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Thousands of Australian Black Lives Matter Protestors Ignore COVID-19 Warnings

Ignoring warnings that mass protests could trigger spikes in COVID-19 cases, tens of thousands of people took to the streets across Australia Saturday in support of the Black Lives Matter movement following the death of an African American man after being restrained by a white policeman.

Demonstrators rallied in large cities such as Sydney and Melbourne and in small towns across the country after a court overturned a ruling Friday declaring the Sydney protest illegal on health grounds.

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Thousands of protesters gather in Sydney, June 6, 2020, to support the movement of U.S. protests over the death of George Floyd.

Marchers carried signs that read “I can’t breathe,” among the last words spoken by American George Floyd on May 25 as a policeman pushed his knee into his neck as he was pinned to the ground while handcuffed.

Another sign displayed “Same story, different soil,” a nod to the institutionalized racism in the country that has led to a large number of deaths of Aboriginal Australians and an inordinately high incarceration rate.

Despite warnings from Britain’s health minister to avoid weekend protests, throngs of defiant mask-wearing people participated Saturday in Black Lives Matter protests in London, Manchester and Leichester.

A demonstrator holds a placard during a Black Lives Matter protest in Watford, following the death of George Floyd who died in police custody in Minneapolis, Watford, Britain, June 6, 2020.

A demonstrator holds a placard during a Black Lives Matter protest in Watford, following the death of George Floyd who died in police custody in Minneapolis, Watford, Britain, June 6, 2020.

The threat of the spread of the coronavirus also did not deter protestors against racism and police brutality Saturday in a number of other countries, including Canada, Germany and Zimbabwe. 

In other developments, Spain said Friday it would begin reopening its borders to foreign tourists July 1, and Saudi Arabia reimposed a 3 p.m. to 6 a.m. curfew Saturday in the city of Jeddah after a surge in coronavirus cases.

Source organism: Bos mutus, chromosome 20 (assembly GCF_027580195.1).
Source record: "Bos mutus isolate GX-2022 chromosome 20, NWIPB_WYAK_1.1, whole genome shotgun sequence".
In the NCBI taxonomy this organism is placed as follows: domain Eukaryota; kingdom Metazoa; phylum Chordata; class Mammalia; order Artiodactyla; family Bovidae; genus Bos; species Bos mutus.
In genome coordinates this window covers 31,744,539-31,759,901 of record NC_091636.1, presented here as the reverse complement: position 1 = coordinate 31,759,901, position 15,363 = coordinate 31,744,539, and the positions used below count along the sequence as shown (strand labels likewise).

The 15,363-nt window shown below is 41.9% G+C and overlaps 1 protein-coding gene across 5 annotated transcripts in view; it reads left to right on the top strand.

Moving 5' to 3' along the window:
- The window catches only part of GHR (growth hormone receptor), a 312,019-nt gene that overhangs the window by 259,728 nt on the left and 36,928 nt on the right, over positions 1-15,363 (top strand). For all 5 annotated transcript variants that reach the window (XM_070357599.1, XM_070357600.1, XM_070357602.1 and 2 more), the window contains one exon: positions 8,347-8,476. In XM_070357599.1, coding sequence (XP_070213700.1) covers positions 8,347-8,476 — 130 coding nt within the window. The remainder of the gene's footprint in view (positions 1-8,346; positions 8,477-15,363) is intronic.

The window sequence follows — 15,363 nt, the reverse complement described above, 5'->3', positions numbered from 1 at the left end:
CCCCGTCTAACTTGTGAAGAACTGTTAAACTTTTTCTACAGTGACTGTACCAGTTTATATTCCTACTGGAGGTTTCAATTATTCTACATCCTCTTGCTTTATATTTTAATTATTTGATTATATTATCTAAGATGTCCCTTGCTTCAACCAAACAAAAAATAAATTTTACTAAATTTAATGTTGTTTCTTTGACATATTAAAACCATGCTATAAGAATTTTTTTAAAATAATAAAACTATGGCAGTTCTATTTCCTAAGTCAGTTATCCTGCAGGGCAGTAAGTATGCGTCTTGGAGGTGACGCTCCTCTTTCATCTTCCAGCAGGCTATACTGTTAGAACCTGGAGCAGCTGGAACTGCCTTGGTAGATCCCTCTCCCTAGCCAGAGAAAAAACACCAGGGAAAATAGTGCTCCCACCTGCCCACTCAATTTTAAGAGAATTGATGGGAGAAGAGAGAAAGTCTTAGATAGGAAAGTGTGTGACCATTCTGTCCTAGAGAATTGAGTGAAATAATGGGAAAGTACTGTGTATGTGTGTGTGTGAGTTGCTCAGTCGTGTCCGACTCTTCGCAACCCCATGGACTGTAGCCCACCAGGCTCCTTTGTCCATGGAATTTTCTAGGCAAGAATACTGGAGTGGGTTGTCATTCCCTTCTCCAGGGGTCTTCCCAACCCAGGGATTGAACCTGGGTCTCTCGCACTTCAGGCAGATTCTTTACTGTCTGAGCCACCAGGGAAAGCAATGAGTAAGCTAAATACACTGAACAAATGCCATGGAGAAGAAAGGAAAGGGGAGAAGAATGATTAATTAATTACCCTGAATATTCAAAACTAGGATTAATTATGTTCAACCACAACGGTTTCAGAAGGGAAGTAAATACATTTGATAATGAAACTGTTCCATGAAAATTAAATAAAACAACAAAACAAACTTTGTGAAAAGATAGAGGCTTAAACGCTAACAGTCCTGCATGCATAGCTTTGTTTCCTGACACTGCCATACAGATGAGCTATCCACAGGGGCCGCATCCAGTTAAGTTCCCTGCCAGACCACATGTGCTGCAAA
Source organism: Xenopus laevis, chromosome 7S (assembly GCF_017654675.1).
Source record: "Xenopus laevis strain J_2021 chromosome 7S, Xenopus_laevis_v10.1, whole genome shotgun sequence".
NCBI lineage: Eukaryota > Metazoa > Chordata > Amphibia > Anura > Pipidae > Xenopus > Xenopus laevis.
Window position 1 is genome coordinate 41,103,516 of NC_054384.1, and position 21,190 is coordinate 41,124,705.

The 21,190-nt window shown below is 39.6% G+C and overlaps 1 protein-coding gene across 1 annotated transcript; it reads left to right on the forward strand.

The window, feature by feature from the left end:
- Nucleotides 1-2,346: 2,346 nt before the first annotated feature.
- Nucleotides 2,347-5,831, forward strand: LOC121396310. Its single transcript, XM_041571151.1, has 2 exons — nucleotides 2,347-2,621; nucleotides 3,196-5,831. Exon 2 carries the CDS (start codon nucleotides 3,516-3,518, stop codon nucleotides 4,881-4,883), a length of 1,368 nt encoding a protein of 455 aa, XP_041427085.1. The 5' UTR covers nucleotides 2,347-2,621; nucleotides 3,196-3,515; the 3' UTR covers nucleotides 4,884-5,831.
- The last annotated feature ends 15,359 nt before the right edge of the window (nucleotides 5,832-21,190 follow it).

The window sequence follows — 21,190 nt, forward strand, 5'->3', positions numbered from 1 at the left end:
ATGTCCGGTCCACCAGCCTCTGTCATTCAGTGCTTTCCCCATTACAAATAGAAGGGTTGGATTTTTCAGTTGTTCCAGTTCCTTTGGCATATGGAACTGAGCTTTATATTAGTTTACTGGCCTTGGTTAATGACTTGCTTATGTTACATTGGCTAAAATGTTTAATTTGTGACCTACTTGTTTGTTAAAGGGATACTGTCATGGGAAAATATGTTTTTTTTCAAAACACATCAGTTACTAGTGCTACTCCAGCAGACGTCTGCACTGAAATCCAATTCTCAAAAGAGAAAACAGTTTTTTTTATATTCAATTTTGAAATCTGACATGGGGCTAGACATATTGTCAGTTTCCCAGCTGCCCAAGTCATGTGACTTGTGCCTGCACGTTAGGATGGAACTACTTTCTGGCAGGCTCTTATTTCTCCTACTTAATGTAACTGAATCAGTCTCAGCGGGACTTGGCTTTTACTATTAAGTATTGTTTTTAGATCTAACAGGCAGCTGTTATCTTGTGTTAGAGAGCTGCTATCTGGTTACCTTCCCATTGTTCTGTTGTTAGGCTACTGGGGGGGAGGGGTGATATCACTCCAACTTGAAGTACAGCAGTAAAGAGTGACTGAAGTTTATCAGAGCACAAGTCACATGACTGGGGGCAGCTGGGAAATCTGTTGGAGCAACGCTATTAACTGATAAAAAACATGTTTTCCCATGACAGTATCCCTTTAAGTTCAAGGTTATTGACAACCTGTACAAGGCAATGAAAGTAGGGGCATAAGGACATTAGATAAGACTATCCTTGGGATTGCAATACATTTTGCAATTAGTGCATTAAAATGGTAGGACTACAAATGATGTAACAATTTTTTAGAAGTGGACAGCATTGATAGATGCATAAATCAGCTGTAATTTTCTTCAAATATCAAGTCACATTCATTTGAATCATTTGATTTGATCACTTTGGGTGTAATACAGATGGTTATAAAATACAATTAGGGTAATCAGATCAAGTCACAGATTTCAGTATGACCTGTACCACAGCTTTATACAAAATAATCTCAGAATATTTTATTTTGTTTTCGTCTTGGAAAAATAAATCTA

Meanwhile, the World Health Organization (WHO) has changed its advice on face masks, saying they should be worn where COVID-19 is widespread and physical distancing is difficult. 

"In light of evolving evidence, WHO advises that governments should encourage the general public to wear masks where there is widespread transmission and physical distancing is difficult," WHO’s Director Tedros Adhanom Ghebreyesus said Friday.

Many major retailers have made face masks mandatory for shoppers in the United States. Many transit systems around the world are requiring masks for their riders.

Speaking to reporters Friday at the White House, President Donald Trump said that the U.S. was "largely through" the pandemic and called again on governors to ease lockdown measures in their states.

The COVID-19 pandemic killed more than 900 people in 24 hours in the United States Friday, according to Baltimore-based Johns Hopkins University (JHU).

Data tracking worldwide by the Center for Systems Science and Engineering (CSSE) at JHU show that the United States has suffered by far the largest number of COVID-19 deaths, with a total of 109,143, about a third of them in New York State. 

According to the center, Britain comes in second with 40,344 deaths, followed by Brazil with 34,021 and Italy with 33,774.

The U.S. has also recorded the highest number of COVID-19 infections — 1,897,838.  Brazil comes in second with 614,941, Russia with 458,102 and Britain with 284,735.

The global number of deaths stands at 394,875 and total confirmand cases at 6,776,997.

The Group of 20 rich and emerging economies pledged several billions of dollars to fight the COVID-19 pandemic, the group said in a statement Saturday.

"The G-20, with invited countries, has coordinated the global efforts to support the fight against the COVID-19 pandemic. To date, G-20 members and invited countries have pledged over $21 billion to support funding in global health," the statement said adding that the fund will be directed toward diagnostics, vaccines, therapeutics, and research and development.

A new study by researchers at the University of Minnesota say hydroxychloroquine, the treatment that President Trump highly touts as an effective COVID-19 treatment, does not keep healthy people exposed to the virus from getting sick.

The report in The New England Journal of Medicine says the drug was no more effective than a placebo in clinical trials.

The scientists carried out their tests on 800 people exposed to someone with the coronavirus.

A pharmacy tech pours out pills of Hydroxychloroquine at Rock Canyon Pharmacy in Provo, Utah, on May 20, 2020. - US President…

A pharmacy tech pours out pills of hydroxychloroquine at Rock Canyon Pharmacy in Provo, Utah, May 20, 2020.

Hydroxychloroquine is a drug used to treat malaria, which Trump called a “game-changer” in the fight against COVID-19. He claims to have taken the drug himself.

But some doctors say the drug could have serious side effects, including heart rhythm problems or even death.

The World Health Organization has suspended the use of hydroxychloroquine in tests for a coronavirus treatment. France has outlawed its use altogether.

Wayne Lee, Isabela Cocoli contributed to this report.

Source: https://www.voanews.com/usa/nation-turmoil-george-floyd-protests/thousands-australian-black-lives-matter-protestors-ignore

 

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